Life, Liberty, and Haagen-Dazs
[March 5, 2003]
By S. M. Oliva
The Federal Trade Commission set a new low yesterday when it announced
plans to block a merger between Nestle Holdings, Inc. and Dreyer's Grand
Ice Cream, Inc., two of the world's largest ice cream makers. In
announcing the FTC's decision to seek an injunction against the merger,
Bureau of Competition director Joseph Simons said: "This merger, as
structured, would likely raise prices and reduce choice for
consumers...The market for superpremium ice cream is already highly
concentrated, and this deal will reduce the number of significant
competitors from three to two."
Most antitrust cases result from the government's manipulation of market
definitions. Here, that manipulation is painfully convoluted, even by
traditional antitrust standards. Simons argues there are distinct markets
within the overall ice cream market: "superpremium" ice cream, and another
market for non-premium ice cream. Under this theory, consumers never mix
their ice cream purchases between the two classes. At least that seems to
be the theory, given that market analysis requires the government to
decide which products are valid "substitutes" for one another. Since the
FTC rarely explains themselves beyond sanctimonious declarations of acting
in the "public interest," it's hard to know just what Simons and his
Bureau of Competition cohorts were thinking here.
Regardless of whether there's truly a distinct market for "superpremium"
ice cream, there's still nothing that justifies the FTC's action against
Nestle and Dreyer's. Protecting consumers from the sheer horror of
possibly paying $1 more per gallon for Haagen-Dazs does not constitute a
compelling, valid, or rational exercise of government power. There is no
"right" to cheap ice cream, superpremium or otherwise.
Nor is the FTC's action an isolated incident. Under the reign of Bush
appointee Timothy Muris, the FTC has taken an expanded (and frankly
bizarre) interest in regulating even the most niche of markets, especially
in the food industry. Last year, the FTC managed to successfully derail a
merger they claimed would unfairly corner the jarred pickle market.
Another merger involving "food service glassware" was halted, despite the
fact industry analysts had never seen that term used prior to the FTC's
action. Under Muris's leadership, market definitions are wholly
subjective, as he's empowered FTC staff lawyers to exclude whatever
competitors they need to in order to justify an antitrust action. This is
not law enforcement, but a corporate form of racial profiling-if you see a
successful company, they must be doing something wrong, so they must be
prosecuted in the absence of any valid evidence.
As news of the FTC's action spread, shares of Dreyer's fell sharply,
causing the company's market value to fall almost $600 million yesterday.
Such wealth destruction must hearten Muris, a career antitrust lawyer
who's never had to create wealth in the private sector. Given that the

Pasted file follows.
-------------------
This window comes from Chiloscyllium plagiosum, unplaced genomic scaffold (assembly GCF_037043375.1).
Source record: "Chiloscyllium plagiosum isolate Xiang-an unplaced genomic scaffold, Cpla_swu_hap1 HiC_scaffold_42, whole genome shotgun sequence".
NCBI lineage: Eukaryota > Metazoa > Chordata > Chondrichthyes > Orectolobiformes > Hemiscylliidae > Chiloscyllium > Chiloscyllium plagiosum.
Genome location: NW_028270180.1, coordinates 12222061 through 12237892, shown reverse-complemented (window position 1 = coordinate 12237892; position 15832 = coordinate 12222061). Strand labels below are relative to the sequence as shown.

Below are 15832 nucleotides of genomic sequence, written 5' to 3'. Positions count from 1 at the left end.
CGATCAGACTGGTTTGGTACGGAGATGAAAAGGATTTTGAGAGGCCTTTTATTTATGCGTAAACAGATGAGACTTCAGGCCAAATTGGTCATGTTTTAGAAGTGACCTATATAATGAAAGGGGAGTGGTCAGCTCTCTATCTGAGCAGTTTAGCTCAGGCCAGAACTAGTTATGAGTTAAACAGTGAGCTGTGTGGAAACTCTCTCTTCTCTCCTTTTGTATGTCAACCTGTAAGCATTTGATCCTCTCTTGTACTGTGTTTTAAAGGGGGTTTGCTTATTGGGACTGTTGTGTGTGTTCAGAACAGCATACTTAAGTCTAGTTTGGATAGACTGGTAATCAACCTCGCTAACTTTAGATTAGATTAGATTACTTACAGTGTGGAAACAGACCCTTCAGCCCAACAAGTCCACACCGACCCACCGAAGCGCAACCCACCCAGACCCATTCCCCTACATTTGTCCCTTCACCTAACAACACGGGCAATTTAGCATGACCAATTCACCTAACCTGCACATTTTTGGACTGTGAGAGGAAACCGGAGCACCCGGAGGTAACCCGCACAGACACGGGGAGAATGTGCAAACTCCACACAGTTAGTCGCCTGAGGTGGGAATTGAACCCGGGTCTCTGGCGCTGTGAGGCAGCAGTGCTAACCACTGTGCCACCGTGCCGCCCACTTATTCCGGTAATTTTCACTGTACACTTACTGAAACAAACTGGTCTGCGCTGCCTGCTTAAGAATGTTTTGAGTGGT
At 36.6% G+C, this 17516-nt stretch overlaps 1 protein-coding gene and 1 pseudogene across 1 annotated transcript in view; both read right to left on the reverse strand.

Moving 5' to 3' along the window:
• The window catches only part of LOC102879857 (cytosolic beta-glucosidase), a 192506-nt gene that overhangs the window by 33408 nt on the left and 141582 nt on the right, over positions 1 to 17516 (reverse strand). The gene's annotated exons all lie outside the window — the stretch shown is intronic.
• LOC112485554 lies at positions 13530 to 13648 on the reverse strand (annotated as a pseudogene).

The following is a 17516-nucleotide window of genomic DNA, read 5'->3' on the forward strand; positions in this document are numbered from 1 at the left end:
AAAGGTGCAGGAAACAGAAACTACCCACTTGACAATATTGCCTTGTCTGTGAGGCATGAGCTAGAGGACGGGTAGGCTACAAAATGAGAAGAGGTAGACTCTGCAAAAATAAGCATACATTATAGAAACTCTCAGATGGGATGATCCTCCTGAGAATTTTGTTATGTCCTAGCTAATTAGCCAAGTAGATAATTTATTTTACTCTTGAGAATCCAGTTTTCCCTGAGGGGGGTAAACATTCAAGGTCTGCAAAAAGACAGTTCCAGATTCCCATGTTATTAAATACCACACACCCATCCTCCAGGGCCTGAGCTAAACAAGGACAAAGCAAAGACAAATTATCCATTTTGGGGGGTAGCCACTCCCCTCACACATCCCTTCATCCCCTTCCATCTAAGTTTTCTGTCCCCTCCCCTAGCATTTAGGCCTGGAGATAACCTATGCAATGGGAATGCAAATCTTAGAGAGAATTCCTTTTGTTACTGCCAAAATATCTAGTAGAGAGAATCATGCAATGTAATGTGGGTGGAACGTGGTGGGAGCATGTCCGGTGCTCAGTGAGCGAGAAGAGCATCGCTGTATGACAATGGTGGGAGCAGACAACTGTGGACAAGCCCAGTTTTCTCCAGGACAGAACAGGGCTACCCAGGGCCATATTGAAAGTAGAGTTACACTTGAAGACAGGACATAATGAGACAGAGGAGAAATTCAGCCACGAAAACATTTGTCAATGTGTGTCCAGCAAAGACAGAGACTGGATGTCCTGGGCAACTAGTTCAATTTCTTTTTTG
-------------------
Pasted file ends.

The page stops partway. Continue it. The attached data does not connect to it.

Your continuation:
entire FTC is composed of lawyers with scant business experience, you have
to wonder whether the commissioners may secretly revel in their ability to
financially hurt an innocent company by simply exercising arbitrary power.
Last year, the Federal Communications Commission, another player in the
antitrust racket, managed to create a massive financial loss for EchoStar
Communications. The FCC voted to block EchoStar's merger with Hughes
Electronics, which forced EchoStar to pay a $600 million contractual
penalty to Hughes, a division of General Motors. The FCC voted to block
the merger despite support from normally pro-antitrust "consumer" groups,
and despite the knowledge that their action would subject EchoStar to the
massive penalty. When you add an additional $90 million EchoStar spent on
legal fees related to the merger, the company's reported loss in the last
fiscal quarter topped $710 million.
Arguably, the FCC's actions constituted a "taking" of property under the
Fifth Amendment, since EchoStar was deprived of their property for a
"public use"-that being the FCC's claim the merger was against the "public
interest." Certainly the stockholders of EchoStar are entitled to some
relief for the government's arbitrary, harmful, and vicious attack against
their property rights.
Certainly, the antitrust regime led by the FTC and FCC possess no valid
constitutional basis. Congress's power to regulate interstate commerce-the
stated pretext for the antitrust laws-does not give it the power to
actively destroy commerce. Instead, the power grants Congress the
authority to establish uniform rules of conduct so that any businessman
can enter the market and try to succeed on their merits. Antitrust, in
contrast, throws merit out the window, and instead decides business
success based on political expediency and the so-called "expertise" of
antitrust lawyers. This is precisely what happened to Nestle, Dreyer's,
and EchoStar. Their business judgment was overruled by government lawyers
with no knowledge or experience in the marketplaces they now regulate
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